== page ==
NEW COVID-19 GUIDANCE. See the latest advice on staying safe in Scotland this winter.

The Blog

9 Top Scottish Food Experiences

View Comments
The Balgrove Larder

The Balgove Larder

Scotland is home to a whole host of foodie experiences that will get your taste buds tingling. From tasting a genuine Arbroath Smokie, to eating fish and chips or other street food in an idyllic location, there are plenty of amazing experiences you can have up and down the country.

Here are just a few suggestions we know you’ll love…

1. Delve into Scotland’s Traditional Dishes

Haggis Neeps n’ Tatties

Haggis, Neeps and Tatties

Haggis, Neeps and Tatties

Nourishing and oh-so-satisfying, haggis, neeps n’ tatties is a Scottish staple that usually tops the list of traditional Scottish foods. Think of haggis as pudding of oats, minced meats and spices. Traditionally concocted from sheep’s heart, liver, and lungs, the recipe is usually infused with minced onions and suet before cooking. There are as many variations of haggis as there are palettes, but is universally agreed that this is a dish best enjoyed with a generous helping of mashed turnip (neeps), and potato (tatties) on the side, with a dram of the finest single malt whisky. You can try haggis in a range of dishes and across the country in many cafés and restaurants. Or why not buy some delicious haggis from a local butcher and make your own haggis, neeps and tatties dish?

Interested in Scotland’s other traditional foods? Find the answers with our Frequently Asked Questions about Scottish food and drink.


The king of Scottish desserts, cranachan is traditionally made with crowdie, a soft crumbly Scottish cheese, mixed with cream, oats, a dash of whisky and ripe raspberries and finally, drizzled with honey. Typically served in a glass, it is best described as a Highland twist on the Eton Mess, with oats taking the place of the meringue. It is also a lovely alternative – if not improvement – on the trifle.

2. Try some succulent seafood gems

Succulent, nourishing and bursting with rarefied flavour, Scotland’s seafood enjoys a sparkling reputation across the world. Harvested from the waters along the west coast, Scottish oysters are in season all year round, and are often enjoyed with a chilled glass of dry white wine.

You could say our smoked salmon is simply world class, and is a common starter on most Scottish restaurant menus. Freshly caught and hand filleted, traditional smoke houses use time-honoured methods to slowly ‘smoke’ the fish and give it its signature silky texture and taste. Donaldsons of Orkney have won awards for their delicious hot smoked salmon while Jolly’s of Orkney use a wide variety of different smoking methods and flavourings. Treat yourself to their Highland Park Whisky Smoked Salmon for an authentic taste of Orkney.

If you’ve already tried an Arbroath Smokie you’ll know there’s nothing quite like it. If not, you have a treat waiting for you! An Arbroath Smokie is a fresh haddock, smoked over a hardwood fire. The flakes of fish melt in your mouth and are packed with delicious savoury flavours, along with a subtle smokiness. Eat with warm bread or flaked over a salad for a quick, tasty and healthy meal.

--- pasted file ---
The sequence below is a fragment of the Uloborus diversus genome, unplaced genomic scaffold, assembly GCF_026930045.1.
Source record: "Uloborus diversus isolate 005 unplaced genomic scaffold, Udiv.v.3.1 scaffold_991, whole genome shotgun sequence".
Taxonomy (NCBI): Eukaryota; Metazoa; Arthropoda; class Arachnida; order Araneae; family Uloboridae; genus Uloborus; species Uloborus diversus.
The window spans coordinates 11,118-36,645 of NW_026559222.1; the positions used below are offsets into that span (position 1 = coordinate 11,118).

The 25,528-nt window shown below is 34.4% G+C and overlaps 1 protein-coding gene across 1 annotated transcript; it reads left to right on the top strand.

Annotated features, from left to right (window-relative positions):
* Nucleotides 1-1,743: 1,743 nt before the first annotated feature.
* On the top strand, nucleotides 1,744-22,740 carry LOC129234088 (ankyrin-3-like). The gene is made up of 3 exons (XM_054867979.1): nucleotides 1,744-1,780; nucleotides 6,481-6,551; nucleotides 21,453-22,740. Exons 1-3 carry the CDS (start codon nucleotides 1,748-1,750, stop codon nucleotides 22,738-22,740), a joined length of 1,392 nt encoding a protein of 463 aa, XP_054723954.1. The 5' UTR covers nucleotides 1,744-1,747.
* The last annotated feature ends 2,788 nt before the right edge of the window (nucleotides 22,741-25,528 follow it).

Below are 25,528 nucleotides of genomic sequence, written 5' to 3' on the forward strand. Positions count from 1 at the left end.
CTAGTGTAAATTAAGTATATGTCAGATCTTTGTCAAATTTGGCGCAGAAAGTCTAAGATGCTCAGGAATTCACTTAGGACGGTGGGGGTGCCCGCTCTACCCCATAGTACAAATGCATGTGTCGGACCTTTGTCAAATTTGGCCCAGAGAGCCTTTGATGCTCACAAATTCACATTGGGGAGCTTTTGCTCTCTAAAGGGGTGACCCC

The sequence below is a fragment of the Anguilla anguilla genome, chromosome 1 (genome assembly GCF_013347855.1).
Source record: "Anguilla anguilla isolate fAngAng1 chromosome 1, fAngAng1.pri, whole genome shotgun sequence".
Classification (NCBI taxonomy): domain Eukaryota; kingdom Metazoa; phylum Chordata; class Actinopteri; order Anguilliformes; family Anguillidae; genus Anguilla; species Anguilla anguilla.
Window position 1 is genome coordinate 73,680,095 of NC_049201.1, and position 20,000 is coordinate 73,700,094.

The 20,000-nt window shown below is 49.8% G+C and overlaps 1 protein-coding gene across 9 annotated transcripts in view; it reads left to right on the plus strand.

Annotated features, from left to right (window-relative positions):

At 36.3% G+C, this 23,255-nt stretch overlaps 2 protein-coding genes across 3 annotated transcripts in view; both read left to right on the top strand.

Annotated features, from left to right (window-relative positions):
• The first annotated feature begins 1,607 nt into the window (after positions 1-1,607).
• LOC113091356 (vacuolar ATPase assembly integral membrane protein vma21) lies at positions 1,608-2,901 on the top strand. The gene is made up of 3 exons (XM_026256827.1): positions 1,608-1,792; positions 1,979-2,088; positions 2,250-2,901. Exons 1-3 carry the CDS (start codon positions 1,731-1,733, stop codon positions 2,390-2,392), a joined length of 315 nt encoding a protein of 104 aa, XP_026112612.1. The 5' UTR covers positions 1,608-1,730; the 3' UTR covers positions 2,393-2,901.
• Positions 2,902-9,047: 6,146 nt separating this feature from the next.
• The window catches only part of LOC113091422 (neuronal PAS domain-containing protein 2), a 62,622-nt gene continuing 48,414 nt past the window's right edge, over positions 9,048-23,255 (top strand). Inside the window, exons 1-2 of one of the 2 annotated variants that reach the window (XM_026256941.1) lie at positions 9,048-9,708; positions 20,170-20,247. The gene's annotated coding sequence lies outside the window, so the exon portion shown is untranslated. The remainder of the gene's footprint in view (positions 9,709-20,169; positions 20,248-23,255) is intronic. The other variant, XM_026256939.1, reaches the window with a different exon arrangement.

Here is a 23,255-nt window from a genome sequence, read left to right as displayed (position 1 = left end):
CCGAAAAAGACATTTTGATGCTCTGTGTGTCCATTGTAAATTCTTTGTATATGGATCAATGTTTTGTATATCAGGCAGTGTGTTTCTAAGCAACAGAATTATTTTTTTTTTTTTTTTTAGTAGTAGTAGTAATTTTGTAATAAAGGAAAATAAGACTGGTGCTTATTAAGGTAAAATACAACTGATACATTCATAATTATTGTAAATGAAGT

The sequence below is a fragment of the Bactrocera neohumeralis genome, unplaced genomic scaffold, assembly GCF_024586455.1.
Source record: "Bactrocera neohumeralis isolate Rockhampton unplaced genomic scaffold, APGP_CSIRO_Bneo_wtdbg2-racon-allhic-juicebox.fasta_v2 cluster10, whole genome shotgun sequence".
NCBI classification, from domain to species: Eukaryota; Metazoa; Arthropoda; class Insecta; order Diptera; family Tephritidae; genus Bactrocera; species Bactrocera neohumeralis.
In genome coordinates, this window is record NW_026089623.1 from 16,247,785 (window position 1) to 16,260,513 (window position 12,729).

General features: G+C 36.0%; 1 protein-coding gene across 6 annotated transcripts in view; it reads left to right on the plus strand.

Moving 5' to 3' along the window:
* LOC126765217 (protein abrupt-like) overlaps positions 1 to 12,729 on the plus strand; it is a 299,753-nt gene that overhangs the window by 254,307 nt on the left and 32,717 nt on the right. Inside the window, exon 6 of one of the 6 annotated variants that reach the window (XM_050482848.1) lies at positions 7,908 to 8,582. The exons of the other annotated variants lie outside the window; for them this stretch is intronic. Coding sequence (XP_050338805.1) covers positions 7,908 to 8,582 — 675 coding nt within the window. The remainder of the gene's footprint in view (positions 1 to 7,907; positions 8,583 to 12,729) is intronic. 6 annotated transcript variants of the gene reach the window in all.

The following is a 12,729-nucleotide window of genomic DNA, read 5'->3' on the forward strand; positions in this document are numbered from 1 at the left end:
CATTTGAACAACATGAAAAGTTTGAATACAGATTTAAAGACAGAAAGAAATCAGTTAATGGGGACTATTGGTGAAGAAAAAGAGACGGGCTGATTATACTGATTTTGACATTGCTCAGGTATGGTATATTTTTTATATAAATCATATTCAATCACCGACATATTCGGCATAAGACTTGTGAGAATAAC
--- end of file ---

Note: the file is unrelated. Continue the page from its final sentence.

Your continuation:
Explore some of the Best Seafood Shacks in Scotland.

3. Let someone else do the cooking and head to a prestigious restaurant

Treat yourself to a luxurious break at the Gleneagles Hotel and indulge in one of the many fantastic restaurants, including Andrew Fairlie’s exquisite two Michelin-star restaurant, and the Strathearn, awarded two AA rosettes. The hotel’s decadent afternoon tea is also a refined treat, boasting three tiers of scrumptious sweet and savoury treats.

In Edinburgh, Thistle Street is quickly becoming one of the most famous ‘hidden gems’ in Edinburgh. The street is bursting with boutique shops, trendy bars and high-quality restaurants. Pop into European inspired The Bon Vivant for a delicious meal or head to El Cartel for some late-night Mexican food in an atmospheric surrounding.

Head to the stunning Isle of Harris to enjoy a freshly prepared lunch or dinner in the beautiful Temple Café at Northton. Reminiscent of an ancient temple, the building is made of stone with stunning views out over the beach. Enjoy tasty coffee and freshly baked cakes or opt for a meal including pizza and an ever-changing specials board.

Why not head to one of Scotland’s 10 Michelin Star restaurants?

4. Tuck in to a hearty full Scottish breakfast

Nothing sets you up for the day or restores after a lively night out like a full Scottish breakfast. What sets it apart from a full English? The answer is black pudding, lorne sausage, and tattie scones. Haggis is sometimes thrown into the mix, as is white pudding which is just like black pudding but made with fat rather than blood. Scottish breakfasts can be found in most cafés, restaurants and independent food stops across the country, from popular high street locations to scenic countryside settings.